On Tuesday, March 12, eight people were killed in a series of shootings in Atlanta, Georgia. The shootings occurred in three different spas in Cherokee County and the Atlanta area.
The suspect, Robert Aaron Long, was charged with eight counts of murder and aggravated assault according to the Atlanta Police Department. Long, 21, told the police he felt compelled to carry out the shootings in order to eliminate his “temptation” for his sex addiction.
Out of the eight people killed in the shooting, six were women of Asian descent. This immediately raised alarms for a multitude of reasons for the general public. Although authorities reported that it is too early to know Long’s motive, millions have already taken to social media to speak about the many injustices committed against Asians historically and during the COVID-19 pandemic. Along with criticisms of the general media’s coverage on the issue, many also criticized a Georgia officer for claiming the shooter was just “having a bad day.”
The link between the rise in anti-Asian hate crimes and the shooting is not hard to miss.
The coalition “Stop AAPI Hate” has received 3,795 reports of anti-Asian hate incidents since March 2020. Throughout social media, thousands of videos of Asian elders being harassed and assaulted have shown the epidemic of anti-Asian hate crimes. Much of this spike in hate-crimes is correlated with the harmful rhetoric used by politicians during the COVID-19 pandemic, such as “Kung Flu” and “Chinese Virus.” The same organization found that women reported incidents 2.3 times more than men, leaving Asian women around the nation feeling scared, angry, and exhausted.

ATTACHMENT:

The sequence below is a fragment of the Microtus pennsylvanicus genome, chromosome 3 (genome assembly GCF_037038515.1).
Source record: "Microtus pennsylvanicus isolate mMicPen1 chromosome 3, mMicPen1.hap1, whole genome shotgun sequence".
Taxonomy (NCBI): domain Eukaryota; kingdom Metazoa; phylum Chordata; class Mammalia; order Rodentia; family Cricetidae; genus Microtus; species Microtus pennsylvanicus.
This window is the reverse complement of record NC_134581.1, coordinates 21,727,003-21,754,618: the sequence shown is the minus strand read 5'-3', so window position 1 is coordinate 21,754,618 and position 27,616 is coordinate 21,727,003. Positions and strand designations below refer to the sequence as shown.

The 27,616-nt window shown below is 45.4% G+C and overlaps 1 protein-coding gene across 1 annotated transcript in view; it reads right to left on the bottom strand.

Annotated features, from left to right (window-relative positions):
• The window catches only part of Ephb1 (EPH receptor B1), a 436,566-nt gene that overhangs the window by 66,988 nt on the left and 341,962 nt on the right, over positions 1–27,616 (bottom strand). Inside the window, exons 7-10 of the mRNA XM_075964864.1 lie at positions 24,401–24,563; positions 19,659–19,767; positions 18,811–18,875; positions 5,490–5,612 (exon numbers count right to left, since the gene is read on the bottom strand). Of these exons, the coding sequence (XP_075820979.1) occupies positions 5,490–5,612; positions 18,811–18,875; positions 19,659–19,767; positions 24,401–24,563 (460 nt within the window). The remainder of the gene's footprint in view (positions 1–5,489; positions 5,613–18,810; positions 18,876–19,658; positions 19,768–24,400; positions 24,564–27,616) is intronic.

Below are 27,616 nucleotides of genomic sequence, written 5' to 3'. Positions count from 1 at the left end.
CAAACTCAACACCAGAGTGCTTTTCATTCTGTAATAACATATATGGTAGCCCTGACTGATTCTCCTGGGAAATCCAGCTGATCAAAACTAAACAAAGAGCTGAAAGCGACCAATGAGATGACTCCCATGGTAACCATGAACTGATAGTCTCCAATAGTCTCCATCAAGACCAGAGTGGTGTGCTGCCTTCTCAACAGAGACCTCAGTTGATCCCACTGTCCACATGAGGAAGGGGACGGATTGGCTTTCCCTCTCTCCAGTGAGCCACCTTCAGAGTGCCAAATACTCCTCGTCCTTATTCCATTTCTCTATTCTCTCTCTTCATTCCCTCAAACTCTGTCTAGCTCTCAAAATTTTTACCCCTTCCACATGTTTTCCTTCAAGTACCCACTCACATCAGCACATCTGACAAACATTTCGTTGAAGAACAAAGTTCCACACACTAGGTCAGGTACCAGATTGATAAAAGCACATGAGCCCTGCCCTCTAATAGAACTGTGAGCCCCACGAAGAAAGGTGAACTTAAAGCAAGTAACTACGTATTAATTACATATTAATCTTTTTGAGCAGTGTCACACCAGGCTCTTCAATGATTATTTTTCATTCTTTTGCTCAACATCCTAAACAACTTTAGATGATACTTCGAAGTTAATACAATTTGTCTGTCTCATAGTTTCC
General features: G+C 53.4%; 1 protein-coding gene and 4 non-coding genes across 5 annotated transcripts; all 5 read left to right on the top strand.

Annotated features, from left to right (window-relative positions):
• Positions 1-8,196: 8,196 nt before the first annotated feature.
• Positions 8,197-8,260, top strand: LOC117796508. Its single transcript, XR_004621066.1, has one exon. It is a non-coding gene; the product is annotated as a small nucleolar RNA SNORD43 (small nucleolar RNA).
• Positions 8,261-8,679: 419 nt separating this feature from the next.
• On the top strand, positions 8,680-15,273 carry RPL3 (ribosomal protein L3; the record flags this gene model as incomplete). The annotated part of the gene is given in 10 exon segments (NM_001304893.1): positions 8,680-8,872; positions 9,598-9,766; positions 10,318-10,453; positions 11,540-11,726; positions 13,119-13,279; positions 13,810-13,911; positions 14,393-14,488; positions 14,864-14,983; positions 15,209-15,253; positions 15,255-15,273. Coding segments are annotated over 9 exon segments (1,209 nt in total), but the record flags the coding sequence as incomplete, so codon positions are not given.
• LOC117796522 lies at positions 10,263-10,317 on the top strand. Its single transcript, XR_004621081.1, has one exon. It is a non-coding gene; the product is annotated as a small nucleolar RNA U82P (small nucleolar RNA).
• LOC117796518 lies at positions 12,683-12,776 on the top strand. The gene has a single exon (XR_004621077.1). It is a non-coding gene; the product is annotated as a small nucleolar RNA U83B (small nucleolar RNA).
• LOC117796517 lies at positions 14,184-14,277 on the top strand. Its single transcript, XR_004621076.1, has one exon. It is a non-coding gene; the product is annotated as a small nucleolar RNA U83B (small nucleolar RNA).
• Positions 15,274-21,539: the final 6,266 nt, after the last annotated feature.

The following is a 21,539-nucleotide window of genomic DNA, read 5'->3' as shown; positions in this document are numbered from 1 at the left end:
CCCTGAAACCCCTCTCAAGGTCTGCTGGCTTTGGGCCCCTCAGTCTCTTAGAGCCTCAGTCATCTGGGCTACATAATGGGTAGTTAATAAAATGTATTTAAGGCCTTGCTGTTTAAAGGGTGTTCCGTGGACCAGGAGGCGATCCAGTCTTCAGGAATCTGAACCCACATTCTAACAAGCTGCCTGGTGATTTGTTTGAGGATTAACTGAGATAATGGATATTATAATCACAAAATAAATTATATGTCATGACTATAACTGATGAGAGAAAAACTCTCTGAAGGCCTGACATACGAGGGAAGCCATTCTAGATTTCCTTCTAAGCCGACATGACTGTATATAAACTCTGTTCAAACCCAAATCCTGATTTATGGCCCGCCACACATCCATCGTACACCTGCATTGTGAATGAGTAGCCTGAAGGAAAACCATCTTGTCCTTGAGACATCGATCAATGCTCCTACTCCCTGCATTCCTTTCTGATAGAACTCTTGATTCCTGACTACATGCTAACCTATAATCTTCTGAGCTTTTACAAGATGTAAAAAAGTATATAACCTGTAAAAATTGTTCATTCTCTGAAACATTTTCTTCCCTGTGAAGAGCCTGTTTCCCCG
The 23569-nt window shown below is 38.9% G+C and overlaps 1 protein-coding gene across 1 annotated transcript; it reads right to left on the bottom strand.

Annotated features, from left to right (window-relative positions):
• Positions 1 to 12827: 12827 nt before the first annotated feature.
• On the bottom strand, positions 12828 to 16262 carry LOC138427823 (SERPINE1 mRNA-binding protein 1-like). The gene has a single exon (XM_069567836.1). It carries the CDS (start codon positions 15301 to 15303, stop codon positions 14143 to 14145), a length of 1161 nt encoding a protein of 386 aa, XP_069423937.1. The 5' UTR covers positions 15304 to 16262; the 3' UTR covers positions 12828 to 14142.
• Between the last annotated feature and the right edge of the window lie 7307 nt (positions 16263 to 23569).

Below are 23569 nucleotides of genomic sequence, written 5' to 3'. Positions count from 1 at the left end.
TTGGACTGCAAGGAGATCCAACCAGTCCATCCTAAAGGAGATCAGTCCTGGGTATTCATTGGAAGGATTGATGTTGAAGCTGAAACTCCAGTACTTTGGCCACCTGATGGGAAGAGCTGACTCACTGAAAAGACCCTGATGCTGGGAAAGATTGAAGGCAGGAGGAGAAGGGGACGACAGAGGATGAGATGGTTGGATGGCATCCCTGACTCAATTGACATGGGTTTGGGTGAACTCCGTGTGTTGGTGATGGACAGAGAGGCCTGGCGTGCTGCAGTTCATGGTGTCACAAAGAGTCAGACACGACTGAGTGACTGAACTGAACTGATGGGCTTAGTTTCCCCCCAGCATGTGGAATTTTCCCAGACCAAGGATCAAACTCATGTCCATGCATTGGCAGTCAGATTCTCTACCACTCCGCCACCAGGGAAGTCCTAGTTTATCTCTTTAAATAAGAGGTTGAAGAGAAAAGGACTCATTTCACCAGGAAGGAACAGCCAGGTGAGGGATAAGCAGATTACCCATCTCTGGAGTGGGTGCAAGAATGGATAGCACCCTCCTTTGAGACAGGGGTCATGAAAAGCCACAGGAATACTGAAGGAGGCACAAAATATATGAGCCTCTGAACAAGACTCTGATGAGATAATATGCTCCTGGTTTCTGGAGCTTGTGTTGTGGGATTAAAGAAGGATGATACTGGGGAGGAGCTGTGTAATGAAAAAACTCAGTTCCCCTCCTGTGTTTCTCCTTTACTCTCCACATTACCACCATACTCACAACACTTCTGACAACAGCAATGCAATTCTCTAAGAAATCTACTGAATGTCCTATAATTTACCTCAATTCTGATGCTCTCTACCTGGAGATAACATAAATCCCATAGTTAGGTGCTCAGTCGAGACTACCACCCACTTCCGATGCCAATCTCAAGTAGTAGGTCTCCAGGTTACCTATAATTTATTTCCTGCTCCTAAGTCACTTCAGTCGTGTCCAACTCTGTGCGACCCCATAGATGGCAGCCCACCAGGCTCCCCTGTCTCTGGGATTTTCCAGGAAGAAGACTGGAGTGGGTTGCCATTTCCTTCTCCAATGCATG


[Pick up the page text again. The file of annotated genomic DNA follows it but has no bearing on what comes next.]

Glendora High School (GHS) student Melanie Lam remembers feeling speechless after reading the news on Tuesday.
Speaking on her thoughts as an Asian-American woman, Lam noted that over the few weeks, “It’s really so terrible that I open my Instagram feed to reports on new hate crimes. I’ve almost built an immunity to it before this shooting.”
Another GHS student, Kaili Hiramoto, shares her experiences as a half-Chinese person. As violence against Asian-appearing women increased throughout the year, she caught herself almost feeling lucky that she wasn’t a clear target.
Reflecting on this, Hiramato firmly stated, “That is absolutely wrong. I shouldn’t have to be afraid of sharing the appearance and culture of my Chinese brothers and sisters.”
Fear within Asian women has been normalized throughout history. Although not talked about much, Asian women are often hyper-sexualized and perceived as “cute” and “innocent” women. The harms of this stereotype can be seen in Long’s reason for targeting an Asian-owned spa to satisfy his “temptations.” On top of these existent stereotypes, Asian women now live in constant fear of being shoved to the ground, stabbed, or even killed because their race is seen as the cause of the coronavirus.
To bring some light to the situation, it is evident that non-Asian people of color have tried to stand in solidarity with Asian communities online and in protests. Although different racial groups have been pitted against the Asian community by the model minority myth and white supremacy, it is evident that people around the country are becoming aware of this ongoing issue. Hiramoto reminds others to support Asian-owned businesses at this time and continue to actively fight against racism in order to truly stand in solidarity with the Asian community.